Aug. 24 (UPI) -- Researchers in a new study at the Natural History Museum in London were able to map out the long-extinct dodo's reproductive and growth cycle, shedding light on its ecology.
The dodo, Raphus cucullatus, was a flightless pigeon endemic to Mauritius that became extinct in the 17th century in 1680 due to human and invasive species activity. During the one century it cohabitated with humans, very little was done to document the creatures.
Researchers were able to shed light on the elusive dodo by conducting an analysis of its bone histology in a study published today in Scientific Reports.
The study found that female dodos ovulated in August during the southern hemisphere winter, laying eggs that would hatch in September.
"The chicks grew very quickly to be strong enough to endure the austral summer, which is the season of cyclones and storms on Mauritius," Delphine Angst, a biologist at the University of Cape Town, South Africa, said in a press release.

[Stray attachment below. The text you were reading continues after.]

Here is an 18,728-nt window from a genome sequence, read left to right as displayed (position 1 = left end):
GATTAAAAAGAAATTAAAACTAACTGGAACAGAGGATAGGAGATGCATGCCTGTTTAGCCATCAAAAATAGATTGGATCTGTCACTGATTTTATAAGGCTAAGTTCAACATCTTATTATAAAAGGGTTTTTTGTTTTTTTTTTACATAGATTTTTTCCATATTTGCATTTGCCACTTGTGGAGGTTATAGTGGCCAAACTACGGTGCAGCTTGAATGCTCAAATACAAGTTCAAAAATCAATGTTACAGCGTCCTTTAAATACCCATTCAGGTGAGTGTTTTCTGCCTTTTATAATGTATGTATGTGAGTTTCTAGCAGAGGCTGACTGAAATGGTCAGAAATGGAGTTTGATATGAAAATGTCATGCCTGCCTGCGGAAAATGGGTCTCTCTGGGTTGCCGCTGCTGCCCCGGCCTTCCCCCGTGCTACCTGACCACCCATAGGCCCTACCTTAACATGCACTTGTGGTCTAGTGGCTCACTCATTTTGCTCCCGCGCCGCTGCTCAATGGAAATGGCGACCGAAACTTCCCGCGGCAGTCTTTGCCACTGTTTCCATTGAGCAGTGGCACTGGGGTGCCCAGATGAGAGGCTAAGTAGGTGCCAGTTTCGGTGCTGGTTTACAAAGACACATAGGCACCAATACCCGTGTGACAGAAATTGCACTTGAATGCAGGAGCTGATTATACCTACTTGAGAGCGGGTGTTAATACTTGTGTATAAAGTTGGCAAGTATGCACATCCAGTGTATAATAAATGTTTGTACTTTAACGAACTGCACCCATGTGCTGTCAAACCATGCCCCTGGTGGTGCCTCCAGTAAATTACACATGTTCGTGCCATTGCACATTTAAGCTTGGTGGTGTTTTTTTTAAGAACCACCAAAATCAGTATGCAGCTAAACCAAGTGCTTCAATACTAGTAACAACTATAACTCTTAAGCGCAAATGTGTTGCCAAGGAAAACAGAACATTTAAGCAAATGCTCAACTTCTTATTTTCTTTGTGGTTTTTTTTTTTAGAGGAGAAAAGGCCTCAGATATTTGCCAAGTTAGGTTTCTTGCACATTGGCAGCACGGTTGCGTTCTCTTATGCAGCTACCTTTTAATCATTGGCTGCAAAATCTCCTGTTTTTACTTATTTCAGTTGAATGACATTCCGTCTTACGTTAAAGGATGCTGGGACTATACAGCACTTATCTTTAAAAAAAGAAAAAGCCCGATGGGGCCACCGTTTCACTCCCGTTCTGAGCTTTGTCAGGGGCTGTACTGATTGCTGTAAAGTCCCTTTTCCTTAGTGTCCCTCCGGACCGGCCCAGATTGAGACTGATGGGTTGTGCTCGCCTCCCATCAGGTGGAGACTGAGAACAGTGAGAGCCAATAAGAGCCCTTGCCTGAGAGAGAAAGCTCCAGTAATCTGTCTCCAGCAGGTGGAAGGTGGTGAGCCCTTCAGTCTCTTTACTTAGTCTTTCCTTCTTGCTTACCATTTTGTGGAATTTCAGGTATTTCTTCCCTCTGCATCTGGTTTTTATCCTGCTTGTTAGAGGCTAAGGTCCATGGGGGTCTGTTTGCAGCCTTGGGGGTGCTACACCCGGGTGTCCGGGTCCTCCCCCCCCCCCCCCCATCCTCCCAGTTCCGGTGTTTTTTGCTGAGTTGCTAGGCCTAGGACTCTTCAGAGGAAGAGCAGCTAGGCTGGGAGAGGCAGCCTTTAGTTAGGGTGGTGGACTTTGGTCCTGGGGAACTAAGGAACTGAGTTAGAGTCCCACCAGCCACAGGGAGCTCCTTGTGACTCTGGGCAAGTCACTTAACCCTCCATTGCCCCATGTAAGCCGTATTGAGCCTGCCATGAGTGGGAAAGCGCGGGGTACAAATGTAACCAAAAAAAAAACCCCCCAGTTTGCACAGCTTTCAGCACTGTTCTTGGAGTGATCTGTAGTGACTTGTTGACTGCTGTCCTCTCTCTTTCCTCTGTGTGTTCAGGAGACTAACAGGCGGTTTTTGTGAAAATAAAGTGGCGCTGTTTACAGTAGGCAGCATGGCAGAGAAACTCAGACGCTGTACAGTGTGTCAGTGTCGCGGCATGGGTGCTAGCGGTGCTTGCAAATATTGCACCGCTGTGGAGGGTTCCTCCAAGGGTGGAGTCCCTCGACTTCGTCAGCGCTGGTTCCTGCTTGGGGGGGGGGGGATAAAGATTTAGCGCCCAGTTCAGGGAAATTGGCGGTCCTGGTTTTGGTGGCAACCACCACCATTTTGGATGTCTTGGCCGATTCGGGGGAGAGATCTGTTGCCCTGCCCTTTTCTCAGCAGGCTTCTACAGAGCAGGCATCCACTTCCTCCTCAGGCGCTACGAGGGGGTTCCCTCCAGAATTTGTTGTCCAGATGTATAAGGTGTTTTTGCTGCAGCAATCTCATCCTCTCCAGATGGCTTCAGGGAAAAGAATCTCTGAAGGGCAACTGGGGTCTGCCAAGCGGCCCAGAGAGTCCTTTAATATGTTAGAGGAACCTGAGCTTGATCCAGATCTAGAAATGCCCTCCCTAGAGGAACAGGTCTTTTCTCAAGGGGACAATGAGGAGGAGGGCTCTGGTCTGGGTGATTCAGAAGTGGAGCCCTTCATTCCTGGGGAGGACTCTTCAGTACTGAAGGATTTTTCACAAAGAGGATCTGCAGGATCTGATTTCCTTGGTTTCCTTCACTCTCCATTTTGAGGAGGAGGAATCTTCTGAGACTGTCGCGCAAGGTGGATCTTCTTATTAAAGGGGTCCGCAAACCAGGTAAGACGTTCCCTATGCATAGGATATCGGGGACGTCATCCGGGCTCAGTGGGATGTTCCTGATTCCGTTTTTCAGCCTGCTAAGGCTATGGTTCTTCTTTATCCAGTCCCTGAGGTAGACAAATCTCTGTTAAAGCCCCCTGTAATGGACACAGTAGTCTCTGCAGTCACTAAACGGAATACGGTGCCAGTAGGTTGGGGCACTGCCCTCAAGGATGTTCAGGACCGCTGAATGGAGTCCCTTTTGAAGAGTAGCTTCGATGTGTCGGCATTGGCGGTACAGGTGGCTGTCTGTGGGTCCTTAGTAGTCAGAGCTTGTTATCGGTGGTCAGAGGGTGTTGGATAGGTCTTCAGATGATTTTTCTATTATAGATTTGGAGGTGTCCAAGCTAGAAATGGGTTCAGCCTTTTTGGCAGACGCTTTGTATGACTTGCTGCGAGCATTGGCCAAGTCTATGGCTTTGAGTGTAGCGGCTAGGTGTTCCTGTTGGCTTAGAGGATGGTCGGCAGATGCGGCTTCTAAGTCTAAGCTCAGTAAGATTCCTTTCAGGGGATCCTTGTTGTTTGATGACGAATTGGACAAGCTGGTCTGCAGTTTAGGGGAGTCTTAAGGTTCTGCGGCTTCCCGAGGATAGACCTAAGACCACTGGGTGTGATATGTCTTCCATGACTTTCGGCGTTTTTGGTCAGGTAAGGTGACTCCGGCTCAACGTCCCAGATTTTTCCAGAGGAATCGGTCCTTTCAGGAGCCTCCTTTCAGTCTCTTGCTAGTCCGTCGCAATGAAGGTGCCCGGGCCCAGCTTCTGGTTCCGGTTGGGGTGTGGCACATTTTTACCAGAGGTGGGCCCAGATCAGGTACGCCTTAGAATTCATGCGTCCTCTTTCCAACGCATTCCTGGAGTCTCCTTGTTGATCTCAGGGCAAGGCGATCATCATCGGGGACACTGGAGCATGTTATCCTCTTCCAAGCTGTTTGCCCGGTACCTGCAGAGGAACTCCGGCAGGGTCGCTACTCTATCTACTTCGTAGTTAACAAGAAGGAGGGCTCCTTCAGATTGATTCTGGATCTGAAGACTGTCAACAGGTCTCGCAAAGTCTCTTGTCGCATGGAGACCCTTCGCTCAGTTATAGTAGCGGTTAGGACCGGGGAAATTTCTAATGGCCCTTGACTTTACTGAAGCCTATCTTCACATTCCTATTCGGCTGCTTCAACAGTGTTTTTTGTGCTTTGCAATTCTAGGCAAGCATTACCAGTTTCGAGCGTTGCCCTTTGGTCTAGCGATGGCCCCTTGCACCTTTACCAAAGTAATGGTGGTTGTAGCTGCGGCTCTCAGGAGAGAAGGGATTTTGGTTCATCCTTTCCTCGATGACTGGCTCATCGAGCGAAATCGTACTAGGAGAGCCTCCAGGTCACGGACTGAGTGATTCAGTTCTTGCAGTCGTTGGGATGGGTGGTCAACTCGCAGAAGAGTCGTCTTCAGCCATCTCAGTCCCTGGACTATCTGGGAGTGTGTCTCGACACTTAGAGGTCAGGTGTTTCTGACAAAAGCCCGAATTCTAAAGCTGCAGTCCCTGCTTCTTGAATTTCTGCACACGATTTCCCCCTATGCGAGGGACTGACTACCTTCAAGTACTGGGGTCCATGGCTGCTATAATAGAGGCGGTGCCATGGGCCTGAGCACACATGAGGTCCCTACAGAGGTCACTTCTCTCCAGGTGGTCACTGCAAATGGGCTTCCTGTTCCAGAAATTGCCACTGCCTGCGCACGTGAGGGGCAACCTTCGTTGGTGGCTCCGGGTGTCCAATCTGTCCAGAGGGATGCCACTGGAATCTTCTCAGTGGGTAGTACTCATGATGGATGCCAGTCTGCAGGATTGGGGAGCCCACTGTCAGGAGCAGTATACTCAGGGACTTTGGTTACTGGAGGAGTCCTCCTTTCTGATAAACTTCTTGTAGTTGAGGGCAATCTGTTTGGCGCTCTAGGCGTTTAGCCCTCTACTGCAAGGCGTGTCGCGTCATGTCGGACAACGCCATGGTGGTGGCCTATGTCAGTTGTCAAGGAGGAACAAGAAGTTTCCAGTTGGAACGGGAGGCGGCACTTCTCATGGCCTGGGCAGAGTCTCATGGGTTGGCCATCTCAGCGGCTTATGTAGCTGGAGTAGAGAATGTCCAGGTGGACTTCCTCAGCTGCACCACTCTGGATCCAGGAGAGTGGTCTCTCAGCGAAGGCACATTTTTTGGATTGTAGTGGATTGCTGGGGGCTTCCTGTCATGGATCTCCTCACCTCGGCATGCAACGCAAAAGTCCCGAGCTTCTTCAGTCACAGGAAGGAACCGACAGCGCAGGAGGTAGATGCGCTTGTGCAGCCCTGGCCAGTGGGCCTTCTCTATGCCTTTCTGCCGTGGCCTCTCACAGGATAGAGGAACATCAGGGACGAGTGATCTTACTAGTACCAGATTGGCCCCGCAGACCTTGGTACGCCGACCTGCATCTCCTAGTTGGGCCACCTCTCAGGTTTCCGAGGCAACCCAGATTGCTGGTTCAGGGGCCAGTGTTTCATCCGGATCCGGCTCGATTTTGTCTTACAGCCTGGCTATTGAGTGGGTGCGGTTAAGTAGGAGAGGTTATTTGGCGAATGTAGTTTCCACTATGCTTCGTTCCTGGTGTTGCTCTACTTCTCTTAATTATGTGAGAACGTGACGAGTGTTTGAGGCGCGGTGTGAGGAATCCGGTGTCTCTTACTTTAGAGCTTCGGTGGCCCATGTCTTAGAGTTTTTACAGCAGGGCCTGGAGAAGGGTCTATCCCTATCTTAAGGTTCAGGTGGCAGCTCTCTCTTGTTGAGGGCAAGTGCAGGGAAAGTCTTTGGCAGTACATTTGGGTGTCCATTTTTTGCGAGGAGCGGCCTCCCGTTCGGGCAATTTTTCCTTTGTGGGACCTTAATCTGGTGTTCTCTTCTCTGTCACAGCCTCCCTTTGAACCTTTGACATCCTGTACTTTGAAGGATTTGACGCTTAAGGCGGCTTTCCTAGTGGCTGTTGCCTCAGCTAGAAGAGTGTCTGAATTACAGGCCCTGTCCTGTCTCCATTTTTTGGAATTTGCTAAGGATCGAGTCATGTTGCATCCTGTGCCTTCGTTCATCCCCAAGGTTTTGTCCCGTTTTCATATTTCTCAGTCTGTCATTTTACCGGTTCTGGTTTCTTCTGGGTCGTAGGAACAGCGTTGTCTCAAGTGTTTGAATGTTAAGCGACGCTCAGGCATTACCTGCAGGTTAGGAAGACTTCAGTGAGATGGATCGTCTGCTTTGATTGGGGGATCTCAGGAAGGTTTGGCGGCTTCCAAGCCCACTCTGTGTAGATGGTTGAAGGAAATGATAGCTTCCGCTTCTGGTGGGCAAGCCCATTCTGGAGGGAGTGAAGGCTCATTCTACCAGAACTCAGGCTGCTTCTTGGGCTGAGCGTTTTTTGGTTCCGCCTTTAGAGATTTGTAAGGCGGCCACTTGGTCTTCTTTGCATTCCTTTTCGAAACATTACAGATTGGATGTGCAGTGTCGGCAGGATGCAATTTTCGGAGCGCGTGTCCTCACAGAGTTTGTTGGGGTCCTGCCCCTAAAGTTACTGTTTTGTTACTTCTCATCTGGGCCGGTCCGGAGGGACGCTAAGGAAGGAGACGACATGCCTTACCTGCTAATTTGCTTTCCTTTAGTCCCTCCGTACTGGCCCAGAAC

Researchers found that by March, young dodos would molt and grow adult feathers.
"By the end of July, all the feathers would have been renewed and the period of reproduction could start."
Angst estimated dodos probably weighed 22 to 30 pounds by analyzing the microscopic structure of crushed dodo bones.
"Histology has been around for decades, but the method is a destructive and could not-up to now-be applied to dodo fossils," Angst said.
The team of researchers obtained 22 bones from 22 different dodos donated by museum curators around the world for their research study.